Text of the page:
Two anti-thyroid drugs have had their categories changed, with strong precautions issued for women of childbearing potential and pregnancy
Health professionals are advised that the pregnancy category for both propylthiouracil and carbimazole is being changed from category C to category D, after cases of congenital abnormalities were reported in the post-market setting following use of these medicines.
The medicines should not be prescribed for women of childbearing age unless – in the opinion of the doctor, the potential benefits outweigh the possible risks – according to a Medicines Safety Update from the TGA.
Propylthiouracil is an antithyroid drug indicated for the total treatment of hyperthyroidism or in the treatment of the thyrotoxic patient prior to surgery or radioactive iodine therapy, marketed in Australia under the brand name PTU.
Carbimazole is also an antithyroid drug indicated for hyperthyroidism. It is used as a definitive therapy in induction of a permanent remission in either primary or secondary thyrotoxicosis.
Carbimazole, which is also used in preparation for thyroidectomy before and after radioactive iodine treatment, is marketed in Australia under the brand name Neo-Mercazole.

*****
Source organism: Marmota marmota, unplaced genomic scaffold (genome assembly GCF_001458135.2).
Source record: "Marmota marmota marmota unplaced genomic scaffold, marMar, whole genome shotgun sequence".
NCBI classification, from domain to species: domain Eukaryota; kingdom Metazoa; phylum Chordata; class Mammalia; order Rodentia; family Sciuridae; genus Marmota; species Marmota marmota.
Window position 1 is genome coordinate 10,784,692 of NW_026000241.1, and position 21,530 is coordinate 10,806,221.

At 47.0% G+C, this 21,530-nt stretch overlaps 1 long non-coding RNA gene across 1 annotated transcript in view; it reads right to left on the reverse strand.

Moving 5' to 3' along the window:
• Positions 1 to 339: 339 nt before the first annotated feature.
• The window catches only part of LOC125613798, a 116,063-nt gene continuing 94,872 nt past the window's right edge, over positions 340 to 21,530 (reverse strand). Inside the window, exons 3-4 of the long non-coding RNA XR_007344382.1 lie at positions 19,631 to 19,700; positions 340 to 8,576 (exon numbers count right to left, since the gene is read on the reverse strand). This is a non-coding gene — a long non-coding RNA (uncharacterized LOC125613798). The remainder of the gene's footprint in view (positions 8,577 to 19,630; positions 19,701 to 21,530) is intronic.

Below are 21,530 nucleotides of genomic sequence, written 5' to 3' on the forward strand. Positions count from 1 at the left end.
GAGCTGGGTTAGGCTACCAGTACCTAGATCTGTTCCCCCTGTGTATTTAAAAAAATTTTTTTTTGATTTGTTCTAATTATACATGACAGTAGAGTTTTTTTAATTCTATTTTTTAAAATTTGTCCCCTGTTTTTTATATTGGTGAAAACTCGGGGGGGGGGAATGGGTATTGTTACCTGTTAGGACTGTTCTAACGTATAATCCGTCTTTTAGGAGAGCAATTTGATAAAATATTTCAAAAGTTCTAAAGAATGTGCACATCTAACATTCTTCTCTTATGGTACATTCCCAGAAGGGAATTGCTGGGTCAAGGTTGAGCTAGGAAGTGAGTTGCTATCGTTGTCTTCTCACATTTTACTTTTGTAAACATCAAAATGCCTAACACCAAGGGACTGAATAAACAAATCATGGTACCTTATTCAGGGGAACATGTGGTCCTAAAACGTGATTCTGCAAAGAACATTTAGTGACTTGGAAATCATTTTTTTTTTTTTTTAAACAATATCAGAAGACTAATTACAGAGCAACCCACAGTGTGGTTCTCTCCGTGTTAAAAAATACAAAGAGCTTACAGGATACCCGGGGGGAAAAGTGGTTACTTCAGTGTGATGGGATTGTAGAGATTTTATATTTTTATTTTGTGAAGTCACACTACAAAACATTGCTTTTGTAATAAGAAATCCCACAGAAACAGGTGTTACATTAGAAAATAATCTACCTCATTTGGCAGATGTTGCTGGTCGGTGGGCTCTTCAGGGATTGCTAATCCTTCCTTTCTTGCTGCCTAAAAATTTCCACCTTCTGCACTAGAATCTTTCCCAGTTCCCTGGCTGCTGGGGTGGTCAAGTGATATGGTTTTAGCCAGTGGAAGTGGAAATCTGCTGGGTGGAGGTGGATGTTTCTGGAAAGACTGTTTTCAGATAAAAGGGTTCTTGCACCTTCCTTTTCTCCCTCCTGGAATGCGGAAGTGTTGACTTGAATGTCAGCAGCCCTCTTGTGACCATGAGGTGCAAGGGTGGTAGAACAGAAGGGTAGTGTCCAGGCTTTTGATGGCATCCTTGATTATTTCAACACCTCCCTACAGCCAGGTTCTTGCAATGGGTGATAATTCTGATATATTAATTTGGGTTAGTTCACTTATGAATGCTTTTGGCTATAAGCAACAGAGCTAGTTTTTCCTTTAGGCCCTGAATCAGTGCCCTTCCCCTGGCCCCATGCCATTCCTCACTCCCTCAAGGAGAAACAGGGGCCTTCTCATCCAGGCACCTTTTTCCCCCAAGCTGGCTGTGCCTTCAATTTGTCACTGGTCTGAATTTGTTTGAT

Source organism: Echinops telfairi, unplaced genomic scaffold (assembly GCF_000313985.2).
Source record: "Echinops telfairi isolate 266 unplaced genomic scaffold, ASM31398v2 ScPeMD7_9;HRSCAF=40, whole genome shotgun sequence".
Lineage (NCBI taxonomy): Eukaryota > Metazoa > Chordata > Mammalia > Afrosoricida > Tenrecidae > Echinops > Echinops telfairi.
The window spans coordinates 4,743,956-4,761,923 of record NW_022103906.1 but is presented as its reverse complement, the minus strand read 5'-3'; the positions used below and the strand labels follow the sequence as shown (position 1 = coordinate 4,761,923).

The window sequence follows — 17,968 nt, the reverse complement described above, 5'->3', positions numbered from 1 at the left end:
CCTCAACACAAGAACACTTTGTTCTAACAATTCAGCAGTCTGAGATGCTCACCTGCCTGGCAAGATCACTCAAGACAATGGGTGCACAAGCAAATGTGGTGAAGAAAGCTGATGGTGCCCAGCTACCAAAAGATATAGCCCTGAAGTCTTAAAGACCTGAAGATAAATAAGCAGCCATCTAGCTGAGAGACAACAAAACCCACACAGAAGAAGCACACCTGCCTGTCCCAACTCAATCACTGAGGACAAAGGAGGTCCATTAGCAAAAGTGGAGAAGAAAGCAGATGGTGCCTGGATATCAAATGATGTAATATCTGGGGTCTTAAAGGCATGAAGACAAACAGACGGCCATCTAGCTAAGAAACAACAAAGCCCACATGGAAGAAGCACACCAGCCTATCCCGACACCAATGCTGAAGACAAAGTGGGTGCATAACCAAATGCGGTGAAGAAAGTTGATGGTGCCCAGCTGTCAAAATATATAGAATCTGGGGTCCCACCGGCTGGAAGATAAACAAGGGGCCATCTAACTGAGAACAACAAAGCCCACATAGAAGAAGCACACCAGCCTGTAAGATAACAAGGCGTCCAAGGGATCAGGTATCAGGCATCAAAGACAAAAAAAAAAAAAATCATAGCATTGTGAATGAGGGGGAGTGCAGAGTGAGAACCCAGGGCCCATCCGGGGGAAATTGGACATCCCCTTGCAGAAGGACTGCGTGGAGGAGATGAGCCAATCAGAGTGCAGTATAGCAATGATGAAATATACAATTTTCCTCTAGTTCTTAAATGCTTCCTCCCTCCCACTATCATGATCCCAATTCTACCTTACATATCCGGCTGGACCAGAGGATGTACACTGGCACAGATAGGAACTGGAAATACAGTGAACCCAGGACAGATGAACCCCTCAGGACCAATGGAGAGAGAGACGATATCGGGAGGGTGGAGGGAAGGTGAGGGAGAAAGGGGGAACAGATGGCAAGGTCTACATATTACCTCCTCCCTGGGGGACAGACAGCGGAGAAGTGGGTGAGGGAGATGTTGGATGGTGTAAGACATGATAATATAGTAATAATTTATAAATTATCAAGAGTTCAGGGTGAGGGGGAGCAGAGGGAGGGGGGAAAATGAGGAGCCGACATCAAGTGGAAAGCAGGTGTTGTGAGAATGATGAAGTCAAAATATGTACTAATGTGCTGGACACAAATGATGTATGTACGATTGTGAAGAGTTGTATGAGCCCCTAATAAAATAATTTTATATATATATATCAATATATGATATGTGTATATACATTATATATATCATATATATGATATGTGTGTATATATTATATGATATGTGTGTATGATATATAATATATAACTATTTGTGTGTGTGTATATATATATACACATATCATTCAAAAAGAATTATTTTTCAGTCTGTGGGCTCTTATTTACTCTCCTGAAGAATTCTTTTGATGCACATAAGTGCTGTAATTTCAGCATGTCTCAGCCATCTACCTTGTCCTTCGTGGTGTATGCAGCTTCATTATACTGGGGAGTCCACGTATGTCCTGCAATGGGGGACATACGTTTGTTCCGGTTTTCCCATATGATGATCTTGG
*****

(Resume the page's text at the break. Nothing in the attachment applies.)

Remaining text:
Reviewing a safety signal relating to congenital abnormalities for propylthiouracil and carbimazole, the TGA found that the current Australian PI documents for both medicines contained sufficient safety information under ‘Section 4.6 Fertility, Pregnancy and Lactation’.
Additionally, the carbimazole PI contains additional information on women of childbearing potential and pregnancy in ‘Section 4.4 Special Warnings and Precautions for Use’.
However, the products were previously categorised under pregnancy category C, which is defined as ‘Drugs which, owing to their pharmacological effects, have caused or may be suspected of causing, harmful effects on the human foetus or neonate without causing malformations. These effects may be reversible’.
“As cases of congenital abnormalities have been reported in the post-market setting following use of these medicines, this category is no longer considered the correct pregnancy categorisation,” said the TGA.
“Category D is defined as ‘Drugs which have caused, are suspected to have caused or may be expected to cause, an increased incidence of human foetal malformations or irreversible damage’ and reflects the post-market experience with these medicines.”